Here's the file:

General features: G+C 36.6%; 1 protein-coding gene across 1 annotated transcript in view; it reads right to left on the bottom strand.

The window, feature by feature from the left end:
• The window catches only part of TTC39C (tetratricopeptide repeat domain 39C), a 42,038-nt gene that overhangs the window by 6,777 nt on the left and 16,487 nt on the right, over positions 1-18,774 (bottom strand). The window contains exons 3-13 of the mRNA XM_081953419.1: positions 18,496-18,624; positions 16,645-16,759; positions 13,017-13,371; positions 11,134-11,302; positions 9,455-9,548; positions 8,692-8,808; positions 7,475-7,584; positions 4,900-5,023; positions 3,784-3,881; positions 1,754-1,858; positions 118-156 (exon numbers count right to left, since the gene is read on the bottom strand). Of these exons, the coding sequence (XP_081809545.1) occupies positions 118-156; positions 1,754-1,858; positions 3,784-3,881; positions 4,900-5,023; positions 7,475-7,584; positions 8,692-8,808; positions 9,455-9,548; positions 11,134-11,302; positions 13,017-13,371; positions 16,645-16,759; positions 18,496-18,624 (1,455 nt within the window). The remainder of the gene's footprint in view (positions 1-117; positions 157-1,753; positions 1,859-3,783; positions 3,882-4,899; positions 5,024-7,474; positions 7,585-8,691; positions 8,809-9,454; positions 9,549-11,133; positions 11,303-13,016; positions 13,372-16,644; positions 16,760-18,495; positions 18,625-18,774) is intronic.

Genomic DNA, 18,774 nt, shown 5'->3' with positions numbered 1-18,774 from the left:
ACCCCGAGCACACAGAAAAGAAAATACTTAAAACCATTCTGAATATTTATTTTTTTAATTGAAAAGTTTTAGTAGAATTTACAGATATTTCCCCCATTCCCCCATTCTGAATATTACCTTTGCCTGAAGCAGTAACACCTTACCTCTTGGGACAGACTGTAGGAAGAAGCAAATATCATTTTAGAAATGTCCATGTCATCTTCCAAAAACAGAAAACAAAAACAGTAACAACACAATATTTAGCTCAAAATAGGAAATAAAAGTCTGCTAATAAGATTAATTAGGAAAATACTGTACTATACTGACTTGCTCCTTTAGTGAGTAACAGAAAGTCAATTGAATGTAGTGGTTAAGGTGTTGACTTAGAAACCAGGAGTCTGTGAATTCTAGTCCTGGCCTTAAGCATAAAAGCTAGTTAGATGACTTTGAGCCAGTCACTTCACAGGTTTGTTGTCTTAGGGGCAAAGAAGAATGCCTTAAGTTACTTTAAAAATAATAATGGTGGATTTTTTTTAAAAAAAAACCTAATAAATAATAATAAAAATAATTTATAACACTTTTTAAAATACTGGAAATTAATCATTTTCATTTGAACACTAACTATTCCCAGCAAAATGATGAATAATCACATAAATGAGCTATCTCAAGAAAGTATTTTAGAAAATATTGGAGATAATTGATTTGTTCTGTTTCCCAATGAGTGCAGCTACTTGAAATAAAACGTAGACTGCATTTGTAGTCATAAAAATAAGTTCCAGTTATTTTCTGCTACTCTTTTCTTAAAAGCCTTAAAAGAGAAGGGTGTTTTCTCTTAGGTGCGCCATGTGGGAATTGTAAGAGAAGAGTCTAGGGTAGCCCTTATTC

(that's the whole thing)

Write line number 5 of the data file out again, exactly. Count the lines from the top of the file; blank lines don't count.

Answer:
ACCCCGAGCACACAGAAAAGAAAATACTTAAAACCATTCTGAATATTTATTTTTTTAATTGAAAAGTTTTAGTAGAATTTACAGATATTTCCCCCATTCCCCCATTCTGAATATTACCTTTGCCTGAAGCAGTAACACCTTACCTCTTGGGACAGACTGTAGGAAGAAGCAAATATCATTTTAGAAATGTCCATGTCATCTTCCAAAAACAGAAAACAAAAACAGTAACAACACAATATTTAGCTCAAAATAGGAAATAAAAGTCTGCTAATAAGATTAATTAGGAAAATACTGTACTATACTGACTTGCTCCTTTAGTGAGTAACAGAAAGTCAATTGAATGTAGTGGTTAAGGTGTTGACTTAGAAACCAGGAGTCTGTGAATTCTAGTCCTGGCCTTAAGCATAAAAGCTAGTTAGATGACTTTGAGCCAGTCACTTCACAGGTTTGTTGTCTTAGGGGCAAAGAAGAATGCCTTAAGTTACTTTAAAAATAATAATGGTGGATTTTTTTTAAAAAAAAACCTAATAAATAATAATAAAAATAATTTATAACACTTTTTAAAATACTGGAAATTAATCATTTTCATTTGAACACTAACTATTCCCAGCAAAATGATGAATAATCACATAAATGAGCTATCTCAAGAAAGTATTTTAGAAAATATTGGAGATAATTGATTTGTTCTGTTTCCCAATGAGTGCAGCTACTTGAAATAAAACGTAGACTGCATTTGTAGTCATAAAAATAAGTTCCAGTTATTTTCTGCTACTCTTTTCTTAAAAGCCTTAAAAGAGAAGGGTGTTTTCTCTTAGGTGCGCCATGTGGGAATTGTAAGAGAAGAGTCTAGGGTAGCCCTTATTC